Drug use certain in these uncertain times
By TONY NEWMAN
First published: Tuesday, October 7, 2008
I know a lot about drugs and the drug war, both personally and professionally. Drugs have had, at alternating times, a positive and a detrimental impact on my life. I have laughed, relaxed and found inspiration while intoxicated. I have also struggled, fought and become despondent because of my current addiction to the drug known as cigarettes. I have spent the last eight years working at the Drug Policy Alliance, an organization working to reform drug laws. With the economic crisis in the United States dominating the news, I find myself wondering what the impact will be on people's drug use and our country's drug policies. Here are some of my reflections on these uncertain and stressful times and how my fellow Americans' drug use may be affected.
People use drugs for joy and pain, in good times and bad. The New York Times Style Section had a story on Sept. 21 about the bars on Wall Street being packed during the crazy ups and downs of the financial market. One man was quoted as saying that he and his friends came to drink when something great happened or when something terrible happened. Basically, people drink to celebrate the good and drown out the bad. People are losing their homes, their jobs and their life savings. I have to believe that the fear and anxiety being felt by so many will lead to increased use of alcohol and other drugs to calm fears or numb pain.
We will likely continue or increase some drug use and give up others. With people struggling to pay the bills, most of us will have to make some sacrifices and cut back on some of our expenses. For many of us, our drugs will not be one of the items cut from our lives. Many of us will drink at home instead of paying triple the price at the local bar.
While some people feel dependent on their drugs, others who use drugs more recreationally may curb some of their use. I have been to spots in New York where people out on the town are using cocaine. Some people may hold off on dropping 50 bucks for a drug they could take or leave. Some people who only smoke cigarettes socially ("only when I drink"), may stop paying nine bucks a pack.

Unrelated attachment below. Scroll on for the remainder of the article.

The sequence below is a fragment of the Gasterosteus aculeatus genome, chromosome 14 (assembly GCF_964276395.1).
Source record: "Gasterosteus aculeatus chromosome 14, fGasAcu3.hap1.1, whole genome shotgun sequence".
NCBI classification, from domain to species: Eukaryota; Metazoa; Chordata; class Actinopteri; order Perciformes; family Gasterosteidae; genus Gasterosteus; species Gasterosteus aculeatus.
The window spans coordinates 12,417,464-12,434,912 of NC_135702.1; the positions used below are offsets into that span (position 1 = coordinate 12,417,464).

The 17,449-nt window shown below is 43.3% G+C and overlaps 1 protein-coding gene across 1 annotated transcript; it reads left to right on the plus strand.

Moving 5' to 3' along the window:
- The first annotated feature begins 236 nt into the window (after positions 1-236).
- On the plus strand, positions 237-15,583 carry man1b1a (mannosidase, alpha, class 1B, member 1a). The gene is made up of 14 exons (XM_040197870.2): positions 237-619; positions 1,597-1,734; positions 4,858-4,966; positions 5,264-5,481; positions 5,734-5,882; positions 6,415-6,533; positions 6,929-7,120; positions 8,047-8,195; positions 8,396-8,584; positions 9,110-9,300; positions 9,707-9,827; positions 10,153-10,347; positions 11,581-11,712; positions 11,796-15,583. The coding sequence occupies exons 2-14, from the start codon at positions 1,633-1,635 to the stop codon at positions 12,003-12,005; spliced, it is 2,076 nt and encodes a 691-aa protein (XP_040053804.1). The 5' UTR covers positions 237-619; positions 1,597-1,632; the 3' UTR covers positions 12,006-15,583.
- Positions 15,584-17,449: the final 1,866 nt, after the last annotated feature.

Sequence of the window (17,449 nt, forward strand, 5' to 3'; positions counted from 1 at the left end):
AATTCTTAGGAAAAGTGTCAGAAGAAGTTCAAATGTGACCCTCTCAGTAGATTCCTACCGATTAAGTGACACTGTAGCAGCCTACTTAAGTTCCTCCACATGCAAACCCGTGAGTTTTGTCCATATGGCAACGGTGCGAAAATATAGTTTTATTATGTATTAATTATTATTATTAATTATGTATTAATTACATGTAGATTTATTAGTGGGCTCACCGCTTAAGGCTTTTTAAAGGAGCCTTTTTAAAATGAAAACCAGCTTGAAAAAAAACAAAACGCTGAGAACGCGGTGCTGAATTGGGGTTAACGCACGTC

Despite a $40 billion-a-year "war on drugs" and political speeches about a "drug-free society," our society is swimming in drugs: cigarettes, sugar, alcohol, marijuana, Prozac, Ritalin, Viagra, steroids and caffeine. Some people get their sleeping pills or uppers at a pharmacy. Others get them on the street. If more and more people lose their jobs and/or health insurance, we may see a shift from pharmacy drugs to illegal drugs. Alcohol or marijuana may be a cheaper sleeping aid or anti-anxiety drug than their prescribed competitors.
Will the economic crisis lead to a smarter and more cost-effective drug policy?
There are reasons for hope and concern when it comes to our elected officials advocating for cost-effective and money-saving drug policy strategies during the budget crisis. The fear is that treatment and prevention programs will continue to be cut as states look for ways to balance their budgets. On the flip side, states can save millions of dollars by implementing and funding treatment instead of incarceration for nonviolent drug offenders.
The bottom line: Drugs aren't going anywhere. The drug war has been waged for 30 years, during both good and bad economic times. We have 500,000 people behind bars on drug charges. Despite decades of war, incarceration rates and billions of dollars spent, drugs are as plentiful as ever and easily accessible.
We have to accept that drugs have been around for thousands of years and will be here for thousands more. We need to educate people about the possible harm from drug use, offer compassion and treatment to people who have problems, and leave in peace the people who are causing harm to no one.
Tony Newman is the director of media relations at the Drug Policy Alliance (www.drugpolicy.org).
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